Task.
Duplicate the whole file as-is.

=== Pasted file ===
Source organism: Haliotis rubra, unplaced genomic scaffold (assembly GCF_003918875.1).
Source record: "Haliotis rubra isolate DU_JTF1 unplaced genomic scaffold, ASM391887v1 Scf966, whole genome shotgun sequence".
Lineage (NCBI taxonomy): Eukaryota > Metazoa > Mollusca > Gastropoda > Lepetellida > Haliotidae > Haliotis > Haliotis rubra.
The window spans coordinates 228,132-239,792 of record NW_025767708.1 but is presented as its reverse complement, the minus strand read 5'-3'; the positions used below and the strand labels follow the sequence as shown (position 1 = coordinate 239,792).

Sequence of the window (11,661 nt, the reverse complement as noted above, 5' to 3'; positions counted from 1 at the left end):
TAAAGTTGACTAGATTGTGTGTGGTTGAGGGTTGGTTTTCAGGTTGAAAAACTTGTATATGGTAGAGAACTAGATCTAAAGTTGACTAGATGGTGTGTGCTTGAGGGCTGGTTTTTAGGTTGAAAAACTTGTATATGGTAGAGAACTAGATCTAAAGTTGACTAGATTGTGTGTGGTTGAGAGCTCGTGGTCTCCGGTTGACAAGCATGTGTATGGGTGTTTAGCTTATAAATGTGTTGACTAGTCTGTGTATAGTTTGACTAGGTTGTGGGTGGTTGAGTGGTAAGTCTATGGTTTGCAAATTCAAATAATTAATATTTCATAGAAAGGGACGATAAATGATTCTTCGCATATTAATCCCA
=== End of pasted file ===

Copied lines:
Source organism: Haliotis rubra, unplaced genomic scaffold (assembly GCF_003918875.1).
Source record: "Haliotis rubra isolate DU_JTF1 unplaced genomic scaffold, ASM391887v1 Scf966, whole genome shotgun sequence".
Lineage (NCBI taxonomy): Eukaryota > Metazoa > Mollusca > Gastropoda > Lepetellida > Haliotidae > Haliotis > Haliotis rubra.
The window spans coordinates 228,132-239,792 of record NW_025767708.1 but is presented as its reverse complement, the minus strand read 5'-3'; the positions used below and the strand labels follow the sequence as shown (position 1 = coordinate 239,792).

Sequence of the window (11,661 nt, the reverse complement as noted above, 5' to 3'; positions counted from 1 at the left end):
TAAAGTTGACTAGATTGTGTGTGGTTGAGGGTTGGTTTTCAGGTTGAAAAACTTGTATATGGTAGAGAACTAGATCTAAAGTTGACTAGATGGTGTGTGCTTGAGGGCTGGTTTTTAGGTTGAAAAACTTGTATATGGTAGAGAACTAGATCTAAAGTTGACTAGATTGTGTGTGGTTGAGAGCTCGTGGTCTCCGGTTGACAAGCATGTGTATGGGTGTTTAGCTTATAAATGTGTTGACTAGTCTGTGTATAGTTTGACTAGGTTGTGGGTGGTTGAGTGGTAAGTCTATGGTTTGCAAATTCAAATAATTAATATTTCATAGAAAGGGACGATAAATGATTCTTCGCATATTAATCCCA